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June 2002 issue Pharmacy Today magazine


Threats, verbal abuse, and a brawl in the pharmacy have signalled the end of the only level-two needle exchange in Wanganui.

Pharmacist Trevor Hawkins wrapped up four and a half years of supplying injecting equipment to drug-users after a series of incidents over recent months involving Needle Exchange Programme (NEP) customers.

Two men trading blows outside the pharmacy, a fight between three women in his retail area, and, finally a woman hurling threats and abuse at a staff member were major factors in the decision, he says.

Although the incidents represented a small proportion of those buying injecting gear, there was an element whose behaviour and personal hygiene left a lot to be desired. Customers' safety and wellbeing had to come first, he says.


"It had come to the point where we had to be hyper-vigilant and when we finally stopped (the programme) there was a huge reduction in stress levels.

"We hadn't realised what a psychological load we'd been carrying and of course it's unfair to regular customers," he says.

Regular clients are supportive, he says, feeling secure enough to browse rather than buy and run when exchange clients were in the pharmacy.

Each exchange transaction was usually valued at a few dollars, requiring intensive staff assistance and strict adherence to SOPs. The returns didn't equate to a very profitable line of business, he says.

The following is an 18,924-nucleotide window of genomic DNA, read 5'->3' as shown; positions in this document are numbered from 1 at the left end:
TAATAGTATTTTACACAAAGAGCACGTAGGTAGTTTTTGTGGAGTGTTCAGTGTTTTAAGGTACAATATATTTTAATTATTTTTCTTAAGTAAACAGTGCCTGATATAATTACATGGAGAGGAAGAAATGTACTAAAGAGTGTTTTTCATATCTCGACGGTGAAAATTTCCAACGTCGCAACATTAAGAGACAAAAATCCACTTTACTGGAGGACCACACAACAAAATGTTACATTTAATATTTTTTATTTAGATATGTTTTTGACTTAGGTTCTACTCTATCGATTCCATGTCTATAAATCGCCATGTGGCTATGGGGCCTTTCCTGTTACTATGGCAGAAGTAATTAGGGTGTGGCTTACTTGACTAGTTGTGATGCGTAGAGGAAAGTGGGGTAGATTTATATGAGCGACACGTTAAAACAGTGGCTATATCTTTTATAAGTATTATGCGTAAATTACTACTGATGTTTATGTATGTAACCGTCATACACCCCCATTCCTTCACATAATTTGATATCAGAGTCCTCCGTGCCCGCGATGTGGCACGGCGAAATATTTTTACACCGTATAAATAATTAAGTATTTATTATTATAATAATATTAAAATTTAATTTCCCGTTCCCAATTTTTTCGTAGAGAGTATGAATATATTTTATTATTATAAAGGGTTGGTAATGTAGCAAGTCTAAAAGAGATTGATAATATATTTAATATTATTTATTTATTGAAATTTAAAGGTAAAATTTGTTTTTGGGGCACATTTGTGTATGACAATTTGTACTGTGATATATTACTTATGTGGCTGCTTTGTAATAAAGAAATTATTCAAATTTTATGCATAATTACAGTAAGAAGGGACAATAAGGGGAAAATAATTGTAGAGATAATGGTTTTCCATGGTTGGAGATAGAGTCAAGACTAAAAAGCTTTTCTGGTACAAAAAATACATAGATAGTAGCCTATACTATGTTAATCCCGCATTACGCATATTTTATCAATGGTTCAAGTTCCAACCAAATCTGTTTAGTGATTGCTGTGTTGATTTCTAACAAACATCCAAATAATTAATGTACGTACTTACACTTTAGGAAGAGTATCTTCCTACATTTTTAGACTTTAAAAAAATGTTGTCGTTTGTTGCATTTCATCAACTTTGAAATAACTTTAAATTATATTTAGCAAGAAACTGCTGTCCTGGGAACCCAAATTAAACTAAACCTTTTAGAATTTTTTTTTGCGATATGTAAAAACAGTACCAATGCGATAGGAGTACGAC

With the bureaucratic pressures on community pharmacy, Trevor Hawkins is hesitant to recommend pharmacists take on the responsibility of providing a needle exchange service.

But the value of NEP in arresting the spread of HIV and controlling hepatitis C can't be overstated, he says.

"It's just time to pass the job on to someone else."


Needle Exchange New Zealand co-ordinator Charles Henderson is sympathetic.

"If there is a real fear for staff and customer safety, then maybe it is time to pull out of the programme," he says.

About 180 community pharmacies take part in the programme - a number that has remained static, he says.

He suggests the aggression experienced by Trevor Hawkins is an isolated case or there would be an exodus of pharmacists from the programme.

But he is concerned Wanganui intravenous drug-users now have to travel to Palmerston North to access a level-two provider.

Under the programme, level-two outlets sell a range of single syringes and needles as well as filters, sterile water and swabs. Level-one outlets sell only packs of 10 needles with 3ml syringes.

Two other pharmacies in Wanganui provide level-one services.

Owner of one, Bruce Stimpson, has seen his modest needle exchange transactions multiply since Trevor Hawkins' withdrawal from the programme.

Any decision to obtain a level-two license will wait until he has analysed the pros and cons, he says.


Auckland pharmacist and the Pharmacy Guild's representative on the Needle and Syringe Stakeholders Group, Maree Jensen, says she empathizes with Trevor Hawkins and his staff and understands his decision to discontinue the service.

"But basically the injecting drug community has been pretty responsible and greatly appreciative of pharmacy's work."

Pharmacists who withdraw from the NEP after bad experiences with clients often quit the methadone programme as well.

Trevor Hawkins says there is significant difference between clients of both programmes and he will remain part of the methadone programme.

NEP providers distribute about 900,000 units of injecting equipment annually.

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